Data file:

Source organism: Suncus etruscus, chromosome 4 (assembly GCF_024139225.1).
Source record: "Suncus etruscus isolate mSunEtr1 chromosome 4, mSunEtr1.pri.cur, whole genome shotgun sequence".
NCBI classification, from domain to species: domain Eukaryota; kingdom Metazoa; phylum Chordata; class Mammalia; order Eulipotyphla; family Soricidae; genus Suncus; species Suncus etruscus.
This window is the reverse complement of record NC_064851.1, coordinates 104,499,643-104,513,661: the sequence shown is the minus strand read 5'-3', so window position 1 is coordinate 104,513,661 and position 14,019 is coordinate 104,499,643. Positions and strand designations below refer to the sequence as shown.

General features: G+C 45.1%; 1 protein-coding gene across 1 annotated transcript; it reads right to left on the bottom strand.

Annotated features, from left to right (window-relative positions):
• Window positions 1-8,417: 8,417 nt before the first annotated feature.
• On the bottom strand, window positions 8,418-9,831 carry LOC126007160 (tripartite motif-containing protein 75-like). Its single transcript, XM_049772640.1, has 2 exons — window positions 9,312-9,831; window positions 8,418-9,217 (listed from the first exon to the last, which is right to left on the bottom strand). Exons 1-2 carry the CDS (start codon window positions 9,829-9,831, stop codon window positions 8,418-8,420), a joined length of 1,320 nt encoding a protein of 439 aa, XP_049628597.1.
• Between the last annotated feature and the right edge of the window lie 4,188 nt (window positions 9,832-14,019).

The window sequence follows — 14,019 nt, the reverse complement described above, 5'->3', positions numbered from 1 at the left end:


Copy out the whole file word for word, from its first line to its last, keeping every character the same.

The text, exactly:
Source organism: Suncus etruscus, chromosome 4 (assembly GCF_024139225.1).
Source record: "Suncus etruscus isolate mSunEtr1 chromosome 4, mSunEtr1.pri.cur, whole genome shotgun sequence".
NCBI classification, from domain to species: domain Eukaryota; kingdom Metazoa; phylum Chordata; class Mammalia; order Eulipotyphla; family Soricidae; genus Suncus; species Suncus etruscus.
This window is the reverse complement of record NC_064851.1, coordinates 104,499,643-104,513,661: the sequence shown is the minus strand read 5'-3', so window position 1 is coordinate 104,513,661 and position 14,019 is coordinate 104,499,643. Positions and strand designations below refer to the sequence as shown.

General features: G+C 45.1%; 1 protein-coding gene across 1 annotated transcript; it reads right to left on the bottom strand.

Annotated features, from left to right (window-relative positions):
• Window positions 1-8,417: 8,417 nt before the first annotated feature.
• On the bottom strand, window positions 8,418-9,831 carry LOC126007160 (tripartite motif-containing protein 75-like). Its single transcript, XM_049772640.1, has 2 exons — window positions 9,312-9,831; window positions 8,418-9,217 (listed from the first exon to the last, which is right to left on the bottom strand). Exons 1-2 carry the CDS (start codon window positions 9,829-9,831, stop codon window positions 8,418-8,420), a joined length of 1,320 nt encoding a protein of 439 aa, XP_049628597.1.
• Between the last annotated feature and the right edge of the window lie 4,188 nt (window positions 9,832-14,019).

The window sequence follows — 14,019 nt, the reverse complement described above, 5'->3', positions numbered from 1 at the left end: